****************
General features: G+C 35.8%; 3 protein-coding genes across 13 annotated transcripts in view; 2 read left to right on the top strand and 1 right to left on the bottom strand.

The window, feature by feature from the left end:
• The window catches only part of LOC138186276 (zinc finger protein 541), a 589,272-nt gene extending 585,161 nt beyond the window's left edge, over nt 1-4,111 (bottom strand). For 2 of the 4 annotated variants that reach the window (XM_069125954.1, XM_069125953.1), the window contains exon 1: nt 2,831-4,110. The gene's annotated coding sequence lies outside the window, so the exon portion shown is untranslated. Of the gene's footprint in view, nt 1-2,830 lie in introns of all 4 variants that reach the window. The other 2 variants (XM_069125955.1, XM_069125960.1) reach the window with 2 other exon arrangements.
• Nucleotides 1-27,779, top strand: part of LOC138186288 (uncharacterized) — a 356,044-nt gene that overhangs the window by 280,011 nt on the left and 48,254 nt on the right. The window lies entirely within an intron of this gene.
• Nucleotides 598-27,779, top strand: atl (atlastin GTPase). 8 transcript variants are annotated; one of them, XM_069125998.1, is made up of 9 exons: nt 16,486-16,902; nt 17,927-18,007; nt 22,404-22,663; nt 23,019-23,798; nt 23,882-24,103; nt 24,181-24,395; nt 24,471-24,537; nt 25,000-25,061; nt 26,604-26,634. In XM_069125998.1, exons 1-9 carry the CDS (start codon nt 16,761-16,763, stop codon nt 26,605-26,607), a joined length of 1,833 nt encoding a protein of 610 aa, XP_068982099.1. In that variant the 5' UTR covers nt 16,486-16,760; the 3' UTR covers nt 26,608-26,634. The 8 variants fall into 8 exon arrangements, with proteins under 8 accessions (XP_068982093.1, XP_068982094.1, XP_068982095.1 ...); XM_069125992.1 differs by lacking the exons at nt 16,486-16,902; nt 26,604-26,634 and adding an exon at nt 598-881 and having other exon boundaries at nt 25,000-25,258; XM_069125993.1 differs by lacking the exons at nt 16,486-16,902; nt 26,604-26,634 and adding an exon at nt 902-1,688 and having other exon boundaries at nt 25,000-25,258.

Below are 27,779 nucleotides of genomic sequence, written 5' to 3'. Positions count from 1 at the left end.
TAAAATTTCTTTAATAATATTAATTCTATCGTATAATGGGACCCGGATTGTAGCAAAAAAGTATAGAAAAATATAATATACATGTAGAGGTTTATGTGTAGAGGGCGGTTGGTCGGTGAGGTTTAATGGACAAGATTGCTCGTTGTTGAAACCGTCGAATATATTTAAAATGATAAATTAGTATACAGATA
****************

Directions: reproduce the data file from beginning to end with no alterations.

General features: G+C 35.8%; 3 protein-coding genes across 13 annotated transcripts in view; 2 read left to right on the top strand and 1 right to left on the bottom strand.

The window, feature by feature from the left end:
• The window catches only part of LOC138186276 (zinc finger protein 541), a 589,272-nt gene extending 585,161 nt beyond the window's left edge, over nt 1-4,111 (bottom strand). For 2 of the 4 annotated variants that reach the window (XM_069125954.1, XM_069125953.1), the window contains exon 1: nt 2,831-4,110. The gene's annotated coding sequence lies outside the window, so the exon portion shown is untranslated. Of the gene's footprint in view, nt 1-2,830 lie in introns of all 4 variants that reach the window. The other 2 variants (XM_069125955.1, XM_069125960.1) reach the window with 2 other exon arrangements.
• Nucleotides 1-27,779, top strand: part of LOC138186288 (uncharacterized) — a 356,044-nt gene that overhangs the window by 280,011 nt on the left and 48,254 nt on the right. The window lies entirely within an intron of this gene.
• Nucleotides 598-27,779, top strand: atl (atlastin GTPase). 8 transcript variants are annotated; one of them, XM_069125998.1, is made up of 9 exons: nt 16,486-16,902; nt 17,927-18,007; nt 22,404-22,663; nt 23,019-23,798; nt 23,882-24,103; nt 24,181-24,395; nt 24,471-24,537; nt 25,000-25,061; nt 26,604-26,634. In XM_069125998.1, exons 1-9 carry the CDS (start codon nt 16,761-16,763, stop codon nt 26,605-26,607), a joined length of 1,833 nt encoding a protein of 610 aa, XP_068982099.1. In that variant the 5' UTR covers nt 16,486-16,760; the 3' UTR covers nt 26,608-26,634. The 8 variants fall into 8 exon arrangements, with proteins under 8 accessions (XP_068982093.1, XP_068982094.1, XP_068982095.1 ...); XM_069125992.1 differs by lacking the exons at nt 16,486-16,902; nt 26,604-26,634 and adding an exon at nt 598-881 and having other exon boundaries at nt 25,000-25,258; XM_069125993.1 differs by lacking the exons at nt 16,486-16,902; nt 26,604-26,634 and adding an exon at nt 902-1,688 and having other exon boundaries at nt 25,000-25,258.

Below are 27,779 nucleotides of genomic sequence, written 5' to 3'. Positions count from 1 at the left end.
TAAAATTTCTTTAATAATATTAATTCTATCGTATAATGGGACCCGGATTGTAGCAAAAAAGTATAGAAAAATATAATATACATGTAGAGGTTTATGTGTAGAGGGCGGTTGGTCGGTGAGGTTTAATGGACAAGATTGCTCGTTGTTGAAACCGTCGAATATATTTAAAATGATAAATTAGTATACAGATA